New luxury high-rise planned for historic area

Architect Cecil Baker's rendering of the 26-story 500 Walnut condo tower at Fifth and Walnut Streets, next door to the Penn Mutual Tower. Independence Hall is in the foreground.
Architect Cecil Baker's rendering of the 26-story 500 Walnut condo tower at Fifth and Walnut Streets, next door to the Penn Mutual Tower. Independence Hall is in the foreground.
Posted: March 12, 2014

The developer of Center City's luxury 1706 Rittenhouse Square Street condominiums said Monday that he plans to build a 26-story, 40-unit condo tower at Fifth and Walnut Streets at a cost of $150 million.

The tower will overlook Independence Hall, developer Tom Scannapieco said, and will be built on an 18,155-square-foot site vacant for more than a decade. A number of proposals for the land have been made, most recently in 2004.

Scannapieco said construction should begin in spring 2015, with units ready for occupancy in March 2017.

The "glass-needle" tower is being designed by Philadelphia's Cecil Baker, who also was the architect for the 26-story, 85-unit condo tower proposed in 2004 by 500-506 Walnut Street Associates. Baker has been working with the National Park Service on building setback and other issues, the developer said.

Requirements for a building adjacent to Independence National Historical Park, and within the view corridor from the Liberty Bell to Independence Hall, must be considered in any design, according to court documents filed in litigation over the site in 2012.

As a result, the building is designed not to interfere with "an onlooker's view from the Liberty Bell to Independence Hall," Scannapieco said.

Baker said the site is "perched on the threshold of history," adding that he envisioned the building as "accepting and cognizant of its historical foreground."

The 2012 litigation was a successful appeal by Abington Bank of a Common Pleas Court decision overturning 2005 Zoning Board of Appeals variances to make building possible at what was considered a difficult site. Abington Bank, which was the lender for the 2004 proposal, bought the site at sheriff's sale in June 2009 for $1.7 million by Abington Bank.

Scannapieco said he expects to close on the property, which he is buying from Five Hundred Walnut Associates for $8.5 million, in 60 days. Parkway Corp. chairman and CEO Joseph S. Zuritsky, a principal of Five Hundred Walnut Associates, acquired the site from Abington Bank in 2012 for $3.16 million.

Scannapieco is paying more for the site than Zuritsky did because the latter bought it before it had court-approved zoning. Zuritsky was involved in the 31-story, 31-unit, $145 million 1706 Rittenhouse project, but sources say his role in 500 Walnut would be minimal, if any.

The site is under court-mandated zoning for as many as 84 units. Scannapieco plans only 40, however, with the top stories developed as full-floor units of 4,200 square feet and the remaining floors having two units each.

Two penthouses will be offered - each of two stories with more than 8,400 square feet - that will have private interior elevators, multiple balconies, and fireplaces.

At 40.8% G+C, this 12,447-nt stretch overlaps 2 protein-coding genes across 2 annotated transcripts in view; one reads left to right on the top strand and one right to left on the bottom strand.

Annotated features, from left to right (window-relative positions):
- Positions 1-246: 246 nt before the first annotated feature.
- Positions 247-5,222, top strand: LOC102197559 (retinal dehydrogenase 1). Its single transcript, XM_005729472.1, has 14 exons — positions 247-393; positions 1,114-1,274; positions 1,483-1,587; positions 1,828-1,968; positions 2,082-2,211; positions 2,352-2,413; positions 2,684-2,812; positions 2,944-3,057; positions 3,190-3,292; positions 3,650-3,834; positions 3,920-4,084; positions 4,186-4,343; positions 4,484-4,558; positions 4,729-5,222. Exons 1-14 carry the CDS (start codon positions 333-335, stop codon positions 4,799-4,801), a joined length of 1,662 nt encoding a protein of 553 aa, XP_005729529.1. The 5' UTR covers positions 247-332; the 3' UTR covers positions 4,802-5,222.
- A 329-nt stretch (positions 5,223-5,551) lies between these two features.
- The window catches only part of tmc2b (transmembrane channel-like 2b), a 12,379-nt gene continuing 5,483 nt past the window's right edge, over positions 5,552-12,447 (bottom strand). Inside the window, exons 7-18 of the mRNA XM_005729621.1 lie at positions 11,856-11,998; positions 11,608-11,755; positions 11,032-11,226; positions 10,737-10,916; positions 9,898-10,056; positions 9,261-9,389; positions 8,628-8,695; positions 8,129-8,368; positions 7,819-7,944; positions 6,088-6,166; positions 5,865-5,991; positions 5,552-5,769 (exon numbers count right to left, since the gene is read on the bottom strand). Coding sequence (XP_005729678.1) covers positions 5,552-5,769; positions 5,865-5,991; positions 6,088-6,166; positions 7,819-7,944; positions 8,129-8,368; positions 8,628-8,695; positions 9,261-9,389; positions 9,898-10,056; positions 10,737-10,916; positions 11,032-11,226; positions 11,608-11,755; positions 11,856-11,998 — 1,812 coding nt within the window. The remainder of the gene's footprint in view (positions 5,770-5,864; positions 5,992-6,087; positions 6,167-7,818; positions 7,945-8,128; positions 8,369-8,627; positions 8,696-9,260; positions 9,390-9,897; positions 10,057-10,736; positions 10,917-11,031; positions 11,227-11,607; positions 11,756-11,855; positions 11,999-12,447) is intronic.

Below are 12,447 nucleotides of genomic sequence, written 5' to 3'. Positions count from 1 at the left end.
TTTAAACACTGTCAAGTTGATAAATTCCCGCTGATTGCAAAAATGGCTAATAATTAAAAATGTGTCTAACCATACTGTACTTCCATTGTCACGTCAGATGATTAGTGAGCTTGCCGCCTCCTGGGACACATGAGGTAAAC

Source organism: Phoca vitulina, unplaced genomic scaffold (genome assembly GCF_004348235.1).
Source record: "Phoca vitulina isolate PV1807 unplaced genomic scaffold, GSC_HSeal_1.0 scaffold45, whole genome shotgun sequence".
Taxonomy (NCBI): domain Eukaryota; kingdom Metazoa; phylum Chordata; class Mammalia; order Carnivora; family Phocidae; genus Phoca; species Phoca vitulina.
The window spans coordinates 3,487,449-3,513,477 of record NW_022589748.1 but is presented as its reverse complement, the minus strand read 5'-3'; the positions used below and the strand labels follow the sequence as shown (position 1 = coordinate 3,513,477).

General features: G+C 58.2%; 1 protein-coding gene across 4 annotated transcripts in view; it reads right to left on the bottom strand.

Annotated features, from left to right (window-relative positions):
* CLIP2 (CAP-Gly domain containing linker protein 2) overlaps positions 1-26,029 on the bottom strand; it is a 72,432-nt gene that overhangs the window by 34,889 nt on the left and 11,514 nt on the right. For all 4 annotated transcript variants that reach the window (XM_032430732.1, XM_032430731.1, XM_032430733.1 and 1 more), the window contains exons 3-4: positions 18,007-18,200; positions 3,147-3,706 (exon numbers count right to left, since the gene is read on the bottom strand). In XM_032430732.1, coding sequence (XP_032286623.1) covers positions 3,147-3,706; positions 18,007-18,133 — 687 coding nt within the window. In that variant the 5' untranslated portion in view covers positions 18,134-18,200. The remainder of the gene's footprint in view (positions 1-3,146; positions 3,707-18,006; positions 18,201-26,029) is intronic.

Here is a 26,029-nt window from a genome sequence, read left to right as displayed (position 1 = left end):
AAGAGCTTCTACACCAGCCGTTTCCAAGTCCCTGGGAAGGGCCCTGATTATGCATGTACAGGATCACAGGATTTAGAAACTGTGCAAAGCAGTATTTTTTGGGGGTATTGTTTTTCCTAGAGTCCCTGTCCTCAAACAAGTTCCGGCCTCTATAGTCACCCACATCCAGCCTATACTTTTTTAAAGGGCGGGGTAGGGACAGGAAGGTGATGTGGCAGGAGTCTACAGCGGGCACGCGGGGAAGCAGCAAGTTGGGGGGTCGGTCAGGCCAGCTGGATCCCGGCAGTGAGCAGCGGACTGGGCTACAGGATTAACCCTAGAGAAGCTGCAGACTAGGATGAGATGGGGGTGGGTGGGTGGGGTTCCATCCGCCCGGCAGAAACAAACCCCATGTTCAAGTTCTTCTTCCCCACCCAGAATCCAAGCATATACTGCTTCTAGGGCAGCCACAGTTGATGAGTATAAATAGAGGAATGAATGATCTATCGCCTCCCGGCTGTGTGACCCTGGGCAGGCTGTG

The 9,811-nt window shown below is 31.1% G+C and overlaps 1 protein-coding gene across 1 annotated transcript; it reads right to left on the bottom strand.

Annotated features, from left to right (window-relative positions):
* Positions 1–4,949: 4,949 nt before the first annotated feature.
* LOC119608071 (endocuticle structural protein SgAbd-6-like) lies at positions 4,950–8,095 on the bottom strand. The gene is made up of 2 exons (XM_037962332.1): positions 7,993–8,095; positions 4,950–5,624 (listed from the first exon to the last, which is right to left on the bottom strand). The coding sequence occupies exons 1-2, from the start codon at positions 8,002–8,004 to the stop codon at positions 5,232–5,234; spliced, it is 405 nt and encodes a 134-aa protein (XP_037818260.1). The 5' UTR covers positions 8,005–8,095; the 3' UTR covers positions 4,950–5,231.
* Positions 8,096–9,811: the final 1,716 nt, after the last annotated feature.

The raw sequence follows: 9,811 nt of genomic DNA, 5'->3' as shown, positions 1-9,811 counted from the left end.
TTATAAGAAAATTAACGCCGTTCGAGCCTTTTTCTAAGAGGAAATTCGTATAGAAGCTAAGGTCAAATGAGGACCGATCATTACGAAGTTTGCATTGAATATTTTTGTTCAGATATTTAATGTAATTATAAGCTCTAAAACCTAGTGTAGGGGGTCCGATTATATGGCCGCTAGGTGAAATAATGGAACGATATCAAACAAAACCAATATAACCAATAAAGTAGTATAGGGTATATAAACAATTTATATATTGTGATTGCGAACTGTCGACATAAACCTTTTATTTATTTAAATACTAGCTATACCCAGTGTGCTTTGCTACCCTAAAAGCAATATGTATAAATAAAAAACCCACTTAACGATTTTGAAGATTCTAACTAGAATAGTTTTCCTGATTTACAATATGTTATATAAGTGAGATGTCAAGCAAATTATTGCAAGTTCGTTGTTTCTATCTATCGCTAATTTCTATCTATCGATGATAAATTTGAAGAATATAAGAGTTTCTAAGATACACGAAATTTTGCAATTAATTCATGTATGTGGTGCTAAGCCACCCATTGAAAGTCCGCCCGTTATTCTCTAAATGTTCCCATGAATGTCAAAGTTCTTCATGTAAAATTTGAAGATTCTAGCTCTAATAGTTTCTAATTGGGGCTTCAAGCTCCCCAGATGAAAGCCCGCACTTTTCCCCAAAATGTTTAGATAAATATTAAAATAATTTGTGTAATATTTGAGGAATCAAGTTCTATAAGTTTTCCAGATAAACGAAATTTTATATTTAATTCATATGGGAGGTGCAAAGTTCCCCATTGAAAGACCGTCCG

"It is a beautiful site," Scannapieco said in an interview, adding that he would take advantage of Philadelphia's 10-year tax-abatement program, a "very valuable incentive."

That program is being challenged by City Councilman Wilson Goode Jr., who has said it favors wealthy developers and home buyers at the expense of the public school system.

Scannapieco said his plan for 500 Walnut builds upon "the luxury" of 1706 Rittenhouse Square Street, and will offer greater "privacy and intimacy" than the earlier project, which sold out last year after reaching prices of $3.9 million to $12.5 million.

Is there enough local demand for what Scannapieco describes as "ultra-luxury?"

In his original marketing research, he said, he found that there were perhaps 2,000 people in the Philadelphia metropolitan area with net worth in excess of $10 million who could afford to live in such pricey condos.

Center City Realtor Joanne Davidow, who says she sold "the most units" at 1706 Rittenhouse, noted that she continued to receive "inquiries from potential buyers after it had sold out."

Developer Carl Dranoff said that while prices in Society Hill have traditionally been lower than in Rittenhouse Square, he believes Scannapieco can succeed with a limited number of units.

"The air is rare at that level," Dranoff said. With demand increasing as the real estate market recovers, he added, "a rising tide carries all ships."

Yet buyers at 1706 Rittenhouse also have said they would not have purchased their condos without the Rittenhouse Square location, parking, and the privacy single-floor living affords.

Davidow said there are expensive units in the Society Hill neighborhood already. Sales results so far at Toll Bros. Inc.'s 55-unit 410 Society Hill condo project between Second and Front Streets, where prices range from $500,000 to $1.7 million, show that there is demand coming from longtime Society Hill residents looking to move down, she said, and from people now living in the suburbs as well.

She wouldn't be surprised, she added, if 500 Walnut sold out before the foundation was dug.


BY THE NUMBERS

$150M

Cost of the condo tower at Fifth and Walnut Streets.

26

Number of stories.

40

Number of units.

$8.5M

Expected cost of acquiring the property from Five Hundred Walnut Associates.

8,400

Square feet in two two-story penthouses, featuring private elevators, multiple balconies, and fireplaces.


aheavens@phillynews.com

215-854-2472

@alheavens

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